The prosperity of the river towns continued until the coming of the railroads in the latter half of the 1800s. Ironically, the sawmills along the Pearl River furnished most of the timber for the construction of the railroads. These railroads contributed heavily toward the demise of the Pearl River communities and toward the growth of the towns along the Mississippi Gulf Coast - Waveland, Bay St. Louis, Pass Christian, Mississippi City, Biloxi, and Ocean Springs. Sawmills located in Gainesville moved north to locate along the railroad. The town of Picayune was built on the railroad, 2 miles north of Nicholson, and named after the Daily Picayune, a New Orleans newspaper that sold for "one Picayune," the equivalent of a Spanish coin worth 6 1/4 cents.11
 The railroads also boosted the prosperity of the resorts along the Gulf, further detracting from the once important Pearl River towns. Hotels and health resorts from Bay St. Louis to Biloxi became even more popular, once the railroad opened the way for vacationers and commuters.12
By the end of World War I, the great virgin pine forests of south Mississippi had been depleted. The H. Weston Lumber Company at Logtown closed in 1928, ending the economic boom in that town forever. As the towns along the lower Pearl struggled to survive the decline of their only industry, the effects of the Great Depression of the 1930s compounded their problems.13
Logtown, with 3,000 residents at the peak of the timber boom, could claim only 250 residents in 1961. Gainesville, once the county seat and economic center for the entire area, had only one store left to serve its 35 families and 100 residents. The hotels, stores, taverns, and most of the homes of Gainesville had vanished. The streets and roads that had once been the arteries of a carefully planned town were barely visible in the dense forest on the Pearl River.14
Roy Baxter, Jr., was among those in the Logtown area at the time NASA arrived in 1961. Baxter often flew fishermen out to the barrier islands in a Cessna 180 seaplane that he co-owned with a friend. On 25 October, he had been to New Orleans to gas up his plane for a fishing trip the next day. While flying home, he looked at his watch and noticed it was time for the five o'clock news from the radio station WWL in New Orleans. Missing some of the report, Baxter heard enough to be alarmed and puzzled as he learned that the federal government was going to acquire vast amounts of land by eminent domain along the Pearl River and build a facility to test rockets bound for the Moon. When he landed and taxied the plane up to its dock, his mother Gladys met him on the banks of the river and said, "We've got some bad news."15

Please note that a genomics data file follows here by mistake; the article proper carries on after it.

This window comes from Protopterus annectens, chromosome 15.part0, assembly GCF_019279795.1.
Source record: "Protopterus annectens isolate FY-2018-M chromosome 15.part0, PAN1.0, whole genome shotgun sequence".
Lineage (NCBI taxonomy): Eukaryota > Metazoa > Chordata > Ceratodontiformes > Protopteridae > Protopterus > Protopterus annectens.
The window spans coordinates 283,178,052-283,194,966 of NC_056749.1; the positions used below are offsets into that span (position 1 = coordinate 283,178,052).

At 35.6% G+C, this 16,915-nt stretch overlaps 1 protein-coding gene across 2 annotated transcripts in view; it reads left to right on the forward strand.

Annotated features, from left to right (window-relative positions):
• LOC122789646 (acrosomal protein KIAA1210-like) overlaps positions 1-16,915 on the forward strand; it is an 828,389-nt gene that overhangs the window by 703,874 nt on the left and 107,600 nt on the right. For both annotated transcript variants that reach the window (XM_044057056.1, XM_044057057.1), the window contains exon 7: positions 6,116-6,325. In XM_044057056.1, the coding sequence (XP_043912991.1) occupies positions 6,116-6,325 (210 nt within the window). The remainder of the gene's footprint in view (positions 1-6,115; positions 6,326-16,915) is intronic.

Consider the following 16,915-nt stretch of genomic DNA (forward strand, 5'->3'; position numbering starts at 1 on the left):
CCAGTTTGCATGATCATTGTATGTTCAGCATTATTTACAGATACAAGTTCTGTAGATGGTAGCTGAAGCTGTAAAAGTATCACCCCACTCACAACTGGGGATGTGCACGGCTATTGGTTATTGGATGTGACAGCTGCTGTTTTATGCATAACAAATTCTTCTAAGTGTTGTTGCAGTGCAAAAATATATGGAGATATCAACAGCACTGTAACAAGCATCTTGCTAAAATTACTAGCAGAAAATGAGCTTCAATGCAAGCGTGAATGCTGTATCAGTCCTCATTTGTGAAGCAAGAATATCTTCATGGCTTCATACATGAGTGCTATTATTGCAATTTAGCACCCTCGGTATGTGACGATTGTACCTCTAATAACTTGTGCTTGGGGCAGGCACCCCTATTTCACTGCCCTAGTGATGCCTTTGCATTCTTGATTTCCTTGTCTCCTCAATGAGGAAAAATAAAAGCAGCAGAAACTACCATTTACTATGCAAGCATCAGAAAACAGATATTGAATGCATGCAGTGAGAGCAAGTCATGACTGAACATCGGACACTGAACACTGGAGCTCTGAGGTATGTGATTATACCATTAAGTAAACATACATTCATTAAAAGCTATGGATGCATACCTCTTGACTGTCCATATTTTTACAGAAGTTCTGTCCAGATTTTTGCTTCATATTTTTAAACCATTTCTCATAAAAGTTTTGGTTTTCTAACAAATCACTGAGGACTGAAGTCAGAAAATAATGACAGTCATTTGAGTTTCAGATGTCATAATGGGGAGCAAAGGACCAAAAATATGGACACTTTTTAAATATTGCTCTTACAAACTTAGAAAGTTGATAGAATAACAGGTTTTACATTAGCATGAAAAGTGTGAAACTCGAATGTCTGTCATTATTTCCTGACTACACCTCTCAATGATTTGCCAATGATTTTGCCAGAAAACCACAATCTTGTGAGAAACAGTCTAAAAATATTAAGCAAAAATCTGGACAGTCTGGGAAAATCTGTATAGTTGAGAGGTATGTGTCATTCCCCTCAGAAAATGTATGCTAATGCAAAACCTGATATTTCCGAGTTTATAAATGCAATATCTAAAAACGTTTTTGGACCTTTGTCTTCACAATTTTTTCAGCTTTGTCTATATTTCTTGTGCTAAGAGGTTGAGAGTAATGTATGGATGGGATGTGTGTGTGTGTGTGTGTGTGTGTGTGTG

At first, many people in the Logtown area did not comprehend the full extent of the federal government's plan. Baxter himself looked up the term  "eminent domain" in the dictionary to be sure of its meaning. According to Webster's Ninth New Collegiate Dictionary, the term means "the right of the government to take (usually by purchase) private property for public use." Once the town realized the magnitude of the announcement, chaos ensued.16
Just up the river, at Gainesville, Alton D. Kellar and his neighbors were "shocked," and some never reconciled to the news. The day of the announcement, Kellar's father told Alton that "Moving is for you folk, it's not for me." Kellar responded, "Dad, you know we've all got to move when the government condemns a place like this." His father replied, "Well, you go on." A year later, the senior Kellar died of a heart attack, even as the movers had come to jack up his house.17
Other longtime residents received the news with mixed emotions. On the one hand, they felt confused and saddened about the prospects of being displaced. On the other hand, they looked to the future and pictured the NASA operation as a positive, economic force for the Gulf Coast. Leo Seal, Jr., president and chairman of the board of Hancock Bank, was one of these individuals. Seal, born and raised in Bay St. Louis, spent most of his adult life in Hancock County and recalled that people in the county received the news in "disbelief." Seal found it difficult to comprehend in 1961 that NASA proposed to spend such an enormous amount of money on the Mississippi project. An ardent supporter of the NASA project from the very beginning, Seal welcomed the test facility with "open arms."18